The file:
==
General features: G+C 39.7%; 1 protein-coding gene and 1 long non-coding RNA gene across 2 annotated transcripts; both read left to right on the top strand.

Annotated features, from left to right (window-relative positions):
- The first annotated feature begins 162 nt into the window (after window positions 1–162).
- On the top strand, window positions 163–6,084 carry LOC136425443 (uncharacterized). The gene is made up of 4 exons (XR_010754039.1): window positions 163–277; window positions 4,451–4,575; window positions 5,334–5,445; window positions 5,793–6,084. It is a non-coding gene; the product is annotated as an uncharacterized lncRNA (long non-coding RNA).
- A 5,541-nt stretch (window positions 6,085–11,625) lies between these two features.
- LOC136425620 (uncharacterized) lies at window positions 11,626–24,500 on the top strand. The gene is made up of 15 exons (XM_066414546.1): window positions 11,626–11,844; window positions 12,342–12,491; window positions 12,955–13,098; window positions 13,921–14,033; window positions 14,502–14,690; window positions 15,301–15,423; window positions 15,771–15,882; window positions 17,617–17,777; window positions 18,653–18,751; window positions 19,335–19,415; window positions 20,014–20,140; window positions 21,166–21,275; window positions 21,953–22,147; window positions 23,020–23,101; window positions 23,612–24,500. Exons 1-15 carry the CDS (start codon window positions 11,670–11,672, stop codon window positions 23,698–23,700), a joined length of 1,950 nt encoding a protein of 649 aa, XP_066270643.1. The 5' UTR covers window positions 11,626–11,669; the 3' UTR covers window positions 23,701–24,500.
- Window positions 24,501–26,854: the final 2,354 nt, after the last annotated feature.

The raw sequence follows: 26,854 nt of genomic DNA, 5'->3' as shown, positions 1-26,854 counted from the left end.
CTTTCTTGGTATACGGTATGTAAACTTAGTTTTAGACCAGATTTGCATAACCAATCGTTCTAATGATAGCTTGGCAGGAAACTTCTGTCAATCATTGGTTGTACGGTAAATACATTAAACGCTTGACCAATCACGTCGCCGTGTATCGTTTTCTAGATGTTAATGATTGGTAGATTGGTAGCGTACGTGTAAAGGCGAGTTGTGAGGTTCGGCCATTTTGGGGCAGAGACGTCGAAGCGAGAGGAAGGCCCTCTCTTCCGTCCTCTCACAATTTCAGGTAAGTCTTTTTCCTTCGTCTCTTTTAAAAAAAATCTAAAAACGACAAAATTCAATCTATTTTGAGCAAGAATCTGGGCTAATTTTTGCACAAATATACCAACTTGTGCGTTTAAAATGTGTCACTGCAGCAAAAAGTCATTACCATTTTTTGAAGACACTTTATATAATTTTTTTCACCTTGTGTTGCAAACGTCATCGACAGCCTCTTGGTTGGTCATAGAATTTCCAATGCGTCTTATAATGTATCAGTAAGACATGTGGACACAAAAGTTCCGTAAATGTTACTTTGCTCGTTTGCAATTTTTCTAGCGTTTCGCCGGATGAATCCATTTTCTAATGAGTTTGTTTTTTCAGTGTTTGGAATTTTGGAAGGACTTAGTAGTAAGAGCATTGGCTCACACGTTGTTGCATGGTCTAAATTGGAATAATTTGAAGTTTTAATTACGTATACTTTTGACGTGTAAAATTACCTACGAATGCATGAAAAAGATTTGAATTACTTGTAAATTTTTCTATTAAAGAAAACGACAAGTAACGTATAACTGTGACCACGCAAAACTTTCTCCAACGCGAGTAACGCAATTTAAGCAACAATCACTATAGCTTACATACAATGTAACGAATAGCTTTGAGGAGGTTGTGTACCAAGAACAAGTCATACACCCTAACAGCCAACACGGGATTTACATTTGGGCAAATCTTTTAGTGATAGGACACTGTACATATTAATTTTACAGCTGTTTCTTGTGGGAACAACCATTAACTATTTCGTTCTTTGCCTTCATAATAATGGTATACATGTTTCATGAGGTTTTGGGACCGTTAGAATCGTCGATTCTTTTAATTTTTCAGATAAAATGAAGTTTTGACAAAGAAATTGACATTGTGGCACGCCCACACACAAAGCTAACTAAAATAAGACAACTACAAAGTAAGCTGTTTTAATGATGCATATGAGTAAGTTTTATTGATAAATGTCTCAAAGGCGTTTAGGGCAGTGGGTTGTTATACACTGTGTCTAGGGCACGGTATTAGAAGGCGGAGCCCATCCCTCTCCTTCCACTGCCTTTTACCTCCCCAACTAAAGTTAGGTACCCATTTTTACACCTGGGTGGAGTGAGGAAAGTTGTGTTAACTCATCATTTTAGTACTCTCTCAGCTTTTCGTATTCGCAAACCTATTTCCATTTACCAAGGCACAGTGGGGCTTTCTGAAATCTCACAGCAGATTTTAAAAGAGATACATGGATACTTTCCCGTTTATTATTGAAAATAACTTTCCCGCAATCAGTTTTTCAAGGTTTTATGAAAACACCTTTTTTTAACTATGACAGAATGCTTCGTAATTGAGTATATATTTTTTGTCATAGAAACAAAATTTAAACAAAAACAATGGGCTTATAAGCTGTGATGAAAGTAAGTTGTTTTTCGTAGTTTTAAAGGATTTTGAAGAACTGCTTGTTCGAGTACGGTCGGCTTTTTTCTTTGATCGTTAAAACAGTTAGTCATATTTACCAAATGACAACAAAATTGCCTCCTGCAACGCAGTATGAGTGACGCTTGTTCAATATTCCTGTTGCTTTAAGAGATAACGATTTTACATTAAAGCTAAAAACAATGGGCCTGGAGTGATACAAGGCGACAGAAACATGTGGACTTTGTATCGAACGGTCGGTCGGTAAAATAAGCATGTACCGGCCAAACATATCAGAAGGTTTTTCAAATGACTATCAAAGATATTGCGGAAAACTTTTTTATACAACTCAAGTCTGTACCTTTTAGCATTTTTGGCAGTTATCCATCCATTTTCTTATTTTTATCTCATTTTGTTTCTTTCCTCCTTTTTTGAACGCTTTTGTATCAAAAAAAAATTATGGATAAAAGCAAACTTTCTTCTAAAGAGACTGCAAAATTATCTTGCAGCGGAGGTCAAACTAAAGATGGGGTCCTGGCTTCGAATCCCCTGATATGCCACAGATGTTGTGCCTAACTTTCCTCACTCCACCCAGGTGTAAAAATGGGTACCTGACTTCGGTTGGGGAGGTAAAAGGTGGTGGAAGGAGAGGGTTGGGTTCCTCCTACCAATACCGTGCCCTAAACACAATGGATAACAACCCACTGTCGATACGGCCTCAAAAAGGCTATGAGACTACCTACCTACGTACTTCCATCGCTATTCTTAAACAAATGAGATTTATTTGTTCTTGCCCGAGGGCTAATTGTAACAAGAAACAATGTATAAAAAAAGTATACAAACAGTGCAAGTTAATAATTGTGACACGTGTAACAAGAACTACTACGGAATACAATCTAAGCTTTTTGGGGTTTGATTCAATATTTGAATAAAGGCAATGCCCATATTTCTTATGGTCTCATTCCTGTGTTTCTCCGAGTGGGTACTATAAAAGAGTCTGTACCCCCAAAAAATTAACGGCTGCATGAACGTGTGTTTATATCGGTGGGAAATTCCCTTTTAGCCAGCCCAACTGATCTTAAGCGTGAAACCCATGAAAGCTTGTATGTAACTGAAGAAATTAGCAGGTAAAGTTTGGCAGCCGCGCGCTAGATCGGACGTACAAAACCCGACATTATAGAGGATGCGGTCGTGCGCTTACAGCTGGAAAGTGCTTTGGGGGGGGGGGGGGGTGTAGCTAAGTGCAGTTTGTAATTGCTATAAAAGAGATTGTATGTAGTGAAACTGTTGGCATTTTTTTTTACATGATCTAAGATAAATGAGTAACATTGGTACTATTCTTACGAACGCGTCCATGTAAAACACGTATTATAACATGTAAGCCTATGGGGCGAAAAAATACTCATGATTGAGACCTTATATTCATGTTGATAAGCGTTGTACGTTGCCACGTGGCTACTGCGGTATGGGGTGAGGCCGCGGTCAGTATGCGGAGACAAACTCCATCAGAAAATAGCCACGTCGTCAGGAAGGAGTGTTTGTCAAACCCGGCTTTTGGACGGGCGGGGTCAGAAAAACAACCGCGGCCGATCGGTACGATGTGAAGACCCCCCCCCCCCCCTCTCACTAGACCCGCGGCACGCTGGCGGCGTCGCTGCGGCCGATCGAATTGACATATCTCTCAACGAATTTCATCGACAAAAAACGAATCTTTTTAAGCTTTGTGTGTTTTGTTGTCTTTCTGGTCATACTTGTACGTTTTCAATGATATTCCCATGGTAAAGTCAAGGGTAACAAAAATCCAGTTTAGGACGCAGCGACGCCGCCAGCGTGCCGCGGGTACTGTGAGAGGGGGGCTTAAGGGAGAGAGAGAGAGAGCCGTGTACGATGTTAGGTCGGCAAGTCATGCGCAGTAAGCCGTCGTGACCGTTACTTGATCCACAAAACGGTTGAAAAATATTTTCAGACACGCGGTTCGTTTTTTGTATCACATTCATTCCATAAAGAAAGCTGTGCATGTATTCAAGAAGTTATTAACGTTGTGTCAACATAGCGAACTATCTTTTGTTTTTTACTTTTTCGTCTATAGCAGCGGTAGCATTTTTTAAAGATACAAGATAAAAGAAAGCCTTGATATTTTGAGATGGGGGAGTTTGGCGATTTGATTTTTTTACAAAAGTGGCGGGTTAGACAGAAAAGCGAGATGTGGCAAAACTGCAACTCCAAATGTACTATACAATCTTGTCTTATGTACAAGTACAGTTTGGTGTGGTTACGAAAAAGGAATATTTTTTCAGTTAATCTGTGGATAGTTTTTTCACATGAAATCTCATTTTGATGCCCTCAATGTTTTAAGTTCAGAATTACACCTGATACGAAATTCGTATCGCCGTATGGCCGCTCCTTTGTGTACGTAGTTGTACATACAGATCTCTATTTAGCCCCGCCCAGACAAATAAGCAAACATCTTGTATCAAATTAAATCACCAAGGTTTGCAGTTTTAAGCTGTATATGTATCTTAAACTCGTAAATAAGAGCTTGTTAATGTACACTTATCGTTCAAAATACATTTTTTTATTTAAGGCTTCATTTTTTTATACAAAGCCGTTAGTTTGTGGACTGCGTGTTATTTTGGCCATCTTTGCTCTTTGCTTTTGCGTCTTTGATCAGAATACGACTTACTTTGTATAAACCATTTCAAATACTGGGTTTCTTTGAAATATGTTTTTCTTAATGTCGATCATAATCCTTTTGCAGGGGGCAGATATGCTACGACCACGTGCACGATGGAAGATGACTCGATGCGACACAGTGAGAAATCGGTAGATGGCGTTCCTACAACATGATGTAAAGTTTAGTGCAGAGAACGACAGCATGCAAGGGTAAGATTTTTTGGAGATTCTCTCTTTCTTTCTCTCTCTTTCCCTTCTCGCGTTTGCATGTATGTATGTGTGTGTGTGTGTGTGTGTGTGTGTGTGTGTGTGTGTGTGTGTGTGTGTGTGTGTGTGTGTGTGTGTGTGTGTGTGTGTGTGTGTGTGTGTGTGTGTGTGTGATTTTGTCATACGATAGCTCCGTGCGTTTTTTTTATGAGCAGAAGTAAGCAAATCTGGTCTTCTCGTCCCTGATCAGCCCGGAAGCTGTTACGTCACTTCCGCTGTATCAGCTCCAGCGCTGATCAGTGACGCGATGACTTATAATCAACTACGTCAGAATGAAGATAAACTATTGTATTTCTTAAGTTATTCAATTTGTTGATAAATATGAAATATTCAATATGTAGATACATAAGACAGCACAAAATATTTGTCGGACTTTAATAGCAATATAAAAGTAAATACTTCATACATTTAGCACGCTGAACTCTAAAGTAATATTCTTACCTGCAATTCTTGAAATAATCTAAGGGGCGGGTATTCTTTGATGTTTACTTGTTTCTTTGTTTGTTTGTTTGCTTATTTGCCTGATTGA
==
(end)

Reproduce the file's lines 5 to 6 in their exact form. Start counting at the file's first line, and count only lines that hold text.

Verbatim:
- A 5,541-nt stretch (window positions 6,085–11,625) lies between these two features.
- LOC136425620 (uncharacterized) lies at window positions 11,626–24,500 on the top strand. The gene is made up of 15 exons (XM_066414546.1): window positions 11,626–11,844; window positions 12,342–12,491; window positions 12,955–13,098; window positions 13,921–14,033; window positions 14,502–14,690; window positions 15,301–15,423; window positions 15,771–15,882; window positions 17,617–17,777; window positions 18,653–18,751; window positions 19,335–19,415; window positions 20,014–20,140; window positions 21,166–21,275; window positions 21,953–22,147; window positions 23,020–23,101; window positions 23,612–24,500. Exons 1-15 carry the CDS (start codon window positions 11,670–11,672, stop codon window positions 23,698–23,700), a joined length of 1,950 nt encoding a protein of 649 aa, XP_066270643.1. The 5' UTR covers window positions 11,626–11,669; the 3' UTR covers window positions 23,701–24,500.